Bohigas, Bofill and Barcelona: contemporary architecture starts with a B
Barcelona's architectural heritage is usually associated with modernism and the iconic Gaudí, but you only have to take a walk through the city to discover the buildings and infrastructure that make this city a benchmark in contemporary architecture. During the second half of the 20th century, Barcelona experienced the greatest urban expansion in its history. This culminated with the city's nomination as the site for the 1992 Olympic Games, which led to a transformation that made it a world-class model.
Some of the most important international names in modern architecture have left their mark in Barcelona: from Isozaki's Palau Sant Jordi to Foster's Collserola Tower, through Calatrava's Telefónica Tower, Herzog and de Meuron's Fòrum building, to Nouvel's Glòries tower. But the most important and valuable contribution to this architectural style has undoubtedly been made by two key figures: Ricardo Bofill and Oriol Bohigas. These two architectural geniuses from Barcelona dedicated their talents to improving Barcelona and transforming it into what it is today: a city that does not renounce its Roman, medieval and modernist traditions, but which knows how to create spaces with globalized trends. Both have recently left us but their legacy lives on in the streets of their city.
Ricardo Bofill (1939- 2022)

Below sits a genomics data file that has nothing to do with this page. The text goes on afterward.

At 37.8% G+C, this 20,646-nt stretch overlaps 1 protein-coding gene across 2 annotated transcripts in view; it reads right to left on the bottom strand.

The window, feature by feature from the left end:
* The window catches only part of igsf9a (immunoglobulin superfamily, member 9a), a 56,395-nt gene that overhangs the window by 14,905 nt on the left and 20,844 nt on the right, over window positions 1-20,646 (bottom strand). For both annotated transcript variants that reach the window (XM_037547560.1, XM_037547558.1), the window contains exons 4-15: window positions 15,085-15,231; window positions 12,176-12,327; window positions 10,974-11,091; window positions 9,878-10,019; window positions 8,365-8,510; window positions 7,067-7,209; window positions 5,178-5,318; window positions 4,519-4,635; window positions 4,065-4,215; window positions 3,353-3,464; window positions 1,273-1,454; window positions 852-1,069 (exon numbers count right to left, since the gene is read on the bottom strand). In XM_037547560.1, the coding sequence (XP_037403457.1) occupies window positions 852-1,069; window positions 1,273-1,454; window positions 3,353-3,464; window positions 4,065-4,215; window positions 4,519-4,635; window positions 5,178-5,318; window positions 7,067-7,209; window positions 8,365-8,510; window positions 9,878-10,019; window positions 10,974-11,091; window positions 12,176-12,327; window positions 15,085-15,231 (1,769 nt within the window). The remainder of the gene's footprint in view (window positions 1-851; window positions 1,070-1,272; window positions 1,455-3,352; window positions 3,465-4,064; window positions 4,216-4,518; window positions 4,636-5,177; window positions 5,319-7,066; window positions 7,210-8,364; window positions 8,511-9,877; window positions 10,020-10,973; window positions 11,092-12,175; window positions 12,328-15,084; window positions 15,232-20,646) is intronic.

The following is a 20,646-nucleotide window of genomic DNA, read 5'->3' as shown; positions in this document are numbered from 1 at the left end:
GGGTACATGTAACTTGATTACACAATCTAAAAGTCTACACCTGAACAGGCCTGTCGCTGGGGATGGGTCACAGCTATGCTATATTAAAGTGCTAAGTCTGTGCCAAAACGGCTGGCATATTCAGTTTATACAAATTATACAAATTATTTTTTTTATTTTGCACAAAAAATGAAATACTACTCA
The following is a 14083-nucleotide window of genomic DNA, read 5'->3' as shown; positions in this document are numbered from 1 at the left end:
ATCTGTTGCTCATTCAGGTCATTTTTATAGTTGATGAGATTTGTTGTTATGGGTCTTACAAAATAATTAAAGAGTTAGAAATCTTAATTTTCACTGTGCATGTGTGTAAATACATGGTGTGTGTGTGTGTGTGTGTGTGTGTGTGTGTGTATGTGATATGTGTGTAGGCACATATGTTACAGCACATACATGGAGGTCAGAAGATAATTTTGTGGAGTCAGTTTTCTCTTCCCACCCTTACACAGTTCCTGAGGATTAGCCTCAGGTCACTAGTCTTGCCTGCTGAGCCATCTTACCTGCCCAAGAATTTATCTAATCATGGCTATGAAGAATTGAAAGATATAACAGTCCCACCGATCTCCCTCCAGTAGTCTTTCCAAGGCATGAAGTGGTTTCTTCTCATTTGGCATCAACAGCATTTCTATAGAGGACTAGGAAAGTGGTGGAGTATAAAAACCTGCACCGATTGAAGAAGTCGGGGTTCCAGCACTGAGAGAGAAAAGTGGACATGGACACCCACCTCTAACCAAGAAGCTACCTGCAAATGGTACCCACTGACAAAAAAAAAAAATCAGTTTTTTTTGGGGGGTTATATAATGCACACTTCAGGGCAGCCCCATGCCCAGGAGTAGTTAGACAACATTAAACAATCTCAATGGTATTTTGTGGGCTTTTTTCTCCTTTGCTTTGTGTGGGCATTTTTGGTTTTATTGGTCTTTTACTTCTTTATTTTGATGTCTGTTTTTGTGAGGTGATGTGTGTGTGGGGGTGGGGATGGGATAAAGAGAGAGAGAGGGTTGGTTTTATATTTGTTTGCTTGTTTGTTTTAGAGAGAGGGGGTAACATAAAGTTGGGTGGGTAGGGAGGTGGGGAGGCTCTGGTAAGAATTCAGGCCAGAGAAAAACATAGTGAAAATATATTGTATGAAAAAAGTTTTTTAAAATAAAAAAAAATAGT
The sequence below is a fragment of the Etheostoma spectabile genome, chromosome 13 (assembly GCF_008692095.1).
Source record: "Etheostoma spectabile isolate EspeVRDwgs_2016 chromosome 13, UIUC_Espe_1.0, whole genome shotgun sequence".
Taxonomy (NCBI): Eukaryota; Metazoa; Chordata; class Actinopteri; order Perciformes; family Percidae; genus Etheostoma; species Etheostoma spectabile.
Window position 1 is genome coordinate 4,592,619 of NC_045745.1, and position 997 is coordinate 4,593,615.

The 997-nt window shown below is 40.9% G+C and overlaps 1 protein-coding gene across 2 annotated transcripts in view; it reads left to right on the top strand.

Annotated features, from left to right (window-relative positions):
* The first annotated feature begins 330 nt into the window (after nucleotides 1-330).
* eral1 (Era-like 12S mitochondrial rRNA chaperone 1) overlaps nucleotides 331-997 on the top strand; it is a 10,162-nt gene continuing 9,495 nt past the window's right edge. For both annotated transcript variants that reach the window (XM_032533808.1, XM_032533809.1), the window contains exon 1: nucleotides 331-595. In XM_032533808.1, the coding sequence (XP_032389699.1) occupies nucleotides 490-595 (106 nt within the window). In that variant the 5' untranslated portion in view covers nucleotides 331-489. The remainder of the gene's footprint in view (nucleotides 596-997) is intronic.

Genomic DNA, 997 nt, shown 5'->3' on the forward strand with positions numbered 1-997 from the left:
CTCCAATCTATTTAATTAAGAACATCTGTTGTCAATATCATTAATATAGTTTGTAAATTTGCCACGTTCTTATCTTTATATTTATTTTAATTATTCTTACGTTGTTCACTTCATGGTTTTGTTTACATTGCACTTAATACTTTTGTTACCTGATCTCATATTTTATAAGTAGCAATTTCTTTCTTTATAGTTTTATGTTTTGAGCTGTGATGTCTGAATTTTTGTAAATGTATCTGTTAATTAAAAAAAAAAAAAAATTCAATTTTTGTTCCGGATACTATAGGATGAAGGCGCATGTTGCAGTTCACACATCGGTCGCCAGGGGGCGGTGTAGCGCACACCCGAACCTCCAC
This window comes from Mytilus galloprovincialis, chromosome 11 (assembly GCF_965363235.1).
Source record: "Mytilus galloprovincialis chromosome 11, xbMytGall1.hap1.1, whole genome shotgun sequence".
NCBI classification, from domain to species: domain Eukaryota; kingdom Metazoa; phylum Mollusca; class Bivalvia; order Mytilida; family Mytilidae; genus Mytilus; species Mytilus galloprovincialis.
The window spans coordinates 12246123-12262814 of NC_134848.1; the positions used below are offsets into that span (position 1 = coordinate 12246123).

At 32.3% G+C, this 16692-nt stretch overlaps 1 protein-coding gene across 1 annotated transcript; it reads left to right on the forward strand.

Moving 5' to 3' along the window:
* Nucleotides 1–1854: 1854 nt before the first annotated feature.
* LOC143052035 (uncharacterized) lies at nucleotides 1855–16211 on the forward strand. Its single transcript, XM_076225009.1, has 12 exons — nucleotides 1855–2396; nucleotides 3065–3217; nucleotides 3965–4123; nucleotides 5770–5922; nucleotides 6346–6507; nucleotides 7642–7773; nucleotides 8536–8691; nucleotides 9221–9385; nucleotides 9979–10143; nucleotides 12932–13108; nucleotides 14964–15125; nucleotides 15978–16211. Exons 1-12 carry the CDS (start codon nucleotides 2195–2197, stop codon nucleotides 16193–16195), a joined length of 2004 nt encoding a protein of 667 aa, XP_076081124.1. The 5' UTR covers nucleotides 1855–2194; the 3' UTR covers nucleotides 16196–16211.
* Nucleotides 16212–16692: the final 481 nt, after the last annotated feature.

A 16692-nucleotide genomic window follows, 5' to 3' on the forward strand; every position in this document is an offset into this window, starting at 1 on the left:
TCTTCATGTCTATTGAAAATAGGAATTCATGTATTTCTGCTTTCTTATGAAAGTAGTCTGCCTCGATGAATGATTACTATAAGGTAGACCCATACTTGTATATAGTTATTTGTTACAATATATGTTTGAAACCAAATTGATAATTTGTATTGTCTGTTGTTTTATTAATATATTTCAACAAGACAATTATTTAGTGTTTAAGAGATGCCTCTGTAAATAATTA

Born in 1939 in Barcelona, this visionary architect graduated from the Schools of Barcelona and Geneva, and in 1963 founded the Taller de Arquitectura, a multidisciplinary team comprising engineers, urban planners, sociologists, writers, film directors and philosophers with the aim of addressing the complexity of architecture. Bofill was distinguished as an honorary member of several international architectural associations and throughout his career he won multiple awards, including that of the City of Barcelona in 1980; the A.S.I.D. (American Society of Interior Design) in 1978; the Tokyo Architecture Award 2002 from the Tokyo Association of Architectural Firms, and others. In 2000, Bofill consolidated his activity in Spain by setting up shop in a former cement factory on the outskirts of Barcelona. The spirit of his Taller de Arquitectura continues to contribute to the new "integrated urbanism" through international projects such as the Place de l'Europe in Luxembourg, the extension of La Castellana in Madrid, and the Central Artery in Boston. He also designed countless works abroad, such as the United Airlines skyscraper in Chicago, the luxurious Shisheido skyscraper in Japan, the monumental Antigone neighborhood in Montpelier, and the Pa Soder complex in Stockholm.